I got dumped by the taxi outside the guesthouse I wanted to stay at. Everything on the street was closed and eventhough the taxi driver tried to help me wake someone (anyone) up, there was no response. I thanked the driver and he left. The front gate of this small guesthouse was open so I walked inside and was greeted by a hall with rooms but they all seemed occupied. I climbed up the stairs to the very top of the place, found one room, thought it was the guy who ran the place, knocked on the door, made a dog bark a lot, was greeted by a sleepy-looking woman, who then told me the owner was downstairs, at the very bottom. So back down I went. The area to where the owner sleeps was locked. I tried calling out but after a few attempts, I gave up. I walked back into the narrow and dimly-lit hallway, cold and unsure of what to do. Everything everywhere seemed closed. I thought about sleeping on the stairs since it’s only about 2-3 hours before people start to wake up. But it was so cold. I walked outside and up and down the street. Luckily for me, a white guy was walking around (at 5 am?!) and he wanted to offer me a place to stay (he was living there for a while I think?) but it didn’t look very convenient to oblige as he said he was walking to the Buddhist temple for a teaching (I think by the Dalai Lama himself? Not sure.). As he would have to walk way back to where he stays, and perhaps delaying his arrival to the teaching, I didn’t want to get in his way so I declined. He then suggested I try the ‘Yellow Guesthouse’ because there was some activity there. So I did. There was a sleepy-looking fellow who heard me call out and let me in. He said there was a room available but it was recently vacated (no doubt by the people who made him wake up at an ungodly hour to let them out) and was messy. I asked if I could just sit in the room for 2 hours, just enough time for places of business to open and I can go find other guesthouses but he refused unless I pay the room rate, which was a double room which meant it cost more. I was just amazed at how much of an asshole he was. It’s cold outside, I don’t have anywhere to go, and he wouldn’t even allow me to sit in an occupied room for 2 hours? It’s not like he was cleaning it, it was just empty. Failing to convince him, I left into the darkness again. I walked toward the main square this time and there were a few people awake at this hour, just hanging around. Some were taxi drivers, some were loiterers (or insomniacs). One guy realized my situation and told me he knew where I could stay. In my head, I immediately thought he was a tout. Meaning the place I would be staying at, probably had to jack up their rates to cover his commission. Shit! I don’t know why I was stubborn. As much as I hate being taken advantage of, I was in quite a pickle. I refused and walked around like a dumb-ass for a little while more before realizing, screw it, I’ll just pay up since the situation is what it is. So I went back to the main square, found the guy, and he brought me to a guesthouse about 5 minutes away. Got me a room which had a hot shower and TV. He then told me he actually works for the guesthouse. That was a relief. He even offered me a slightly discounted rate. I was too tired at this point so I accepted since it seemed like a good deal.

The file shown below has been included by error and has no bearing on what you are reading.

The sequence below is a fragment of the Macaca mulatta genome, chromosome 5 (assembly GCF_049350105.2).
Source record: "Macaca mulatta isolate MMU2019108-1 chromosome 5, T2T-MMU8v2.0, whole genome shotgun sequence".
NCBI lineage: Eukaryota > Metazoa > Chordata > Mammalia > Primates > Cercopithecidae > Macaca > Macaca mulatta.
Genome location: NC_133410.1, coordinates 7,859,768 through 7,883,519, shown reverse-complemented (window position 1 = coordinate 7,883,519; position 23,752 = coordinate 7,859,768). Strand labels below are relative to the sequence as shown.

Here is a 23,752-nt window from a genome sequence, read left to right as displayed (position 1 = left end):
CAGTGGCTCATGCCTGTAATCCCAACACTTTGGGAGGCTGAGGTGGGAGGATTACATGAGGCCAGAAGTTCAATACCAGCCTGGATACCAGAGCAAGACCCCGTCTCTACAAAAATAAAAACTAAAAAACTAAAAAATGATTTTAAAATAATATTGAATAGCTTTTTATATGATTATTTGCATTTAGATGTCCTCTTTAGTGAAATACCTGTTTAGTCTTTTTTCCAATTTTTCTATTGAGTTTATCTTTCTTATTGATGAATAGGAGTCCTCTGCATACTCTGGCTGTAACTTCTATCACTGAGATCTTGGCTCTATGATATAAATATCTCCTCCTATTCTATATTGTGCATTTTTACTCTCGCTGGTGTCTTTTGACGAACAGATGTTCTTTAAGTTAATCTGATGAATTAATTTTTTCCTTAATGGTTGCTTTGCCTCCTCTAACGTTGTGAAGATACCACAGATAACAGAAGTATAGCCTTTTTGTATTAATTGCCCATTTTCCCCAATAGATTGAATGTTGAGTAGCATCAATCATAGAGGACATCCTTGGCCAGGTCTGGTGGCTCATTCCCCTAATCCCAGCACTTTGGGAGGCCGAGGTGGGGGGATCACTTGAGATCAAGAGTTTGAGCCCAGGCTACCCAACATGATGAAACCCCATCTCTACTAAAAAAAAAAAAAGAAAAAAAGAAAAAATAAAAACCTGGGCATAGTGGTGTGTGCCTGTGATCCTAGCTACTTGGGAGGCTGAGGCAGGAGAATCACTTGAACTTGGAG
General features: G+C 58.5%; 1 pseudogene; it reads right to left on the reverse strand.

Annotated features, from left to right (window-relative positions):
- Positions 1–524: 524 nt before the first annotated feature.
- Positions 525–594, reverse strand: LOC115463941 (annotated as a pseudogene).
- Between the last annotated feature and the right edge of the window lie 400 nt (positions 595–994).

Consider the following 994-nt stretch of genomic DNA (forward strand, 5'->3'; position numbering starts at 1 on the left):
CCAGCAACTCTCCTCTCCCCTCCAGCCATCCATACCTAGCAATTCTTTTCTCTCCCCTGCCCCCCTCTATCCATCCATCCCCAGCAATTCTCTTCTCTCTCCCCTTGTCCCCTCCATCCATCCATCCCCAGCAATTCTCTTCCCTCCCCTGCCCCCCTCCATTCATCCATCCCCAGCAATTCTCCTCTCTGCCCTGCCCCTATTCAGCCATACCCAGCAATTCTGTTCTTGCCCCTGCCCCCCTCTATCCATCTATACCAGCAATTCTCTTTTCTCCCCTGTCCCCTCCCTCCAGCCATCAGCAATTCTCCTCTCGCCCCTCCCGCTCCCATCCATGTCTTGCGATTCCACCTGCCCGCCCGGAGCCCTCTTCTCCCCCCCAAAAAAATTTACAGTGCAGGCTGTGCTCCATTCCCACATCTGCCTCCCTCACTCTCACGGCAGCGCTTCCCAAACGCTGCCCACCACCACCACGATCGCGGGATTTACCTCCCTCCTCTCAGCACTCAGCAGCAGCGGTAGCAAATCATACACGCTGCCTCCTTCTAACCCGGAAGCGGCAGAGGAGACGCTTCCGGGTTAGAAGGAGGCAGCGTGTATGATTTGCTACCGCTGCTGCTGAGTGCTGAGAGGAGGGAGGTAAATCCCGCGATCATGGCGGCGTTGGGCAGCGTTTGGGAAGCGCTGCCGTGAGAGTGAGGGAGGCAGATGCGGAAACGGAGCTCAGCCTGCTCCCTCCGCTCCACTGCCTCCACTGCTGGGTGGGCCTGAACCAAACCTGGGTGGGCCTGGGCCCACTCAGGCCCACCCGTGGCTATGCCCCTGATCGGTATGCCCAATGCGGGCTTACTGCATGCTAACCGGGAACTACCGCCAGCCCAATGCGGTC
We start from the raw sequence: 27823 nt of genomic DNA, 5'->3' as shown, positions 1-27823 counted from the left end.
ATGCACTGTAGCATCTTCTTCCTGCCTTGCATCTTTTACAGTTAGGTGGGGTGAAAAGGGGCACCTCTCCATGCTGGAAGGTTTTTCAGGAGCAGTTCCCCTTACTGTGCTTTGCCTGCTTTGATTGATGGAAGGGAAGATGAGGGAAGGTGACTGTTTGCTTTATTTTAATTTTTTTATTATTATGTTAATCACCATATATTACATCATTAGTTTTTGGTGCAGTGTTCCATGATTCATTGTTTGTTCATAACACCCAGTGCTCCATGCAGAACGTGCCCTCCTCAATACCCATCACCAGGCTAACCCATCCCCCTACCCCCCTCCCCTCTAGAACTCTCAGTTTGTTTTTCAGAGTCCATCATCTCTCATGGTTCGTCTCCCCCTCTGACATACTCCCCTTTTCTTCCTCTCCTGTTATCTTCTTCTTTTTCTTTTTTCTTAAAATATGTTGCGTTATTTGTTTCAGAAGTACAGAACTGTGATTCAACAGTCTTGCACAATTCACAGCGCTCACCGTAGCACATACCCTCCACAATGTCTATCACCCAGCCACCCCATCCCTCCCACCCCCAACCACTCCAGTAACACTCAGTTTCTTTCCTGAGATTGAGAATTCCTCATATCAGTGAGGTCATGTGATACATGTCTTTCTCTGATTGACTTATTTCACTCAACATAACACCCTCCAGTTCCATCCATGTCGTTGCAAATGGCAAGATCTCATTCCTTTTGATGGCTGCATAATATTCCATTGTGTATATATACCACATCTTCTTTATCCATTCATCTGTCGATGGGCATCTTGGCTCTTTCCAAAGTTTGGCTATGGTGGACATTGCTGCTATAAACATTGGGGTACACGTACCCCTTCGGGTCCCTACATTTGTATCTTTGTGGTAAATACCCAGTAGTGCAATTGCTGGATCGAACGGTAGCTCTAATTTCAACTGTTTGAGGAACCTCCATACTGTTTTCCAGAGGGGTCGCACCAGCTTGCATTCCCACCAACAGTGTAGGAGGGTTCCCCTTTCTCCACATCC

The bed was cold as hell. The covers did not help. I struggled mightily to sleep, which I did, and before I knew it, it was 9 am. I woke up, found out the bed was DAMP (no I did not pee on it but now I know why it was so bloody cold), took a hot shower, then put on all my layers again, and went to see Parvin, the guy who brought me there. I found out the “deal” he gave me was for one night’s stay, which I used up for those few hours I was there. If I wanted to stay that very night, I would have to pay AGAIN. WTF, I arrived on December 3rd 5 am. The fee I’m paying covers the whole day AND night of December 3rd does it not? Isn’t 5 am, technically, the morning of December 3rd? Apparently if you arrive at 8 am, then the math works out properly. Any time before, counts as the previous night, even for 2 hours. Basically, what it boils down to is this: If you sleep in the bed, it counts as one night.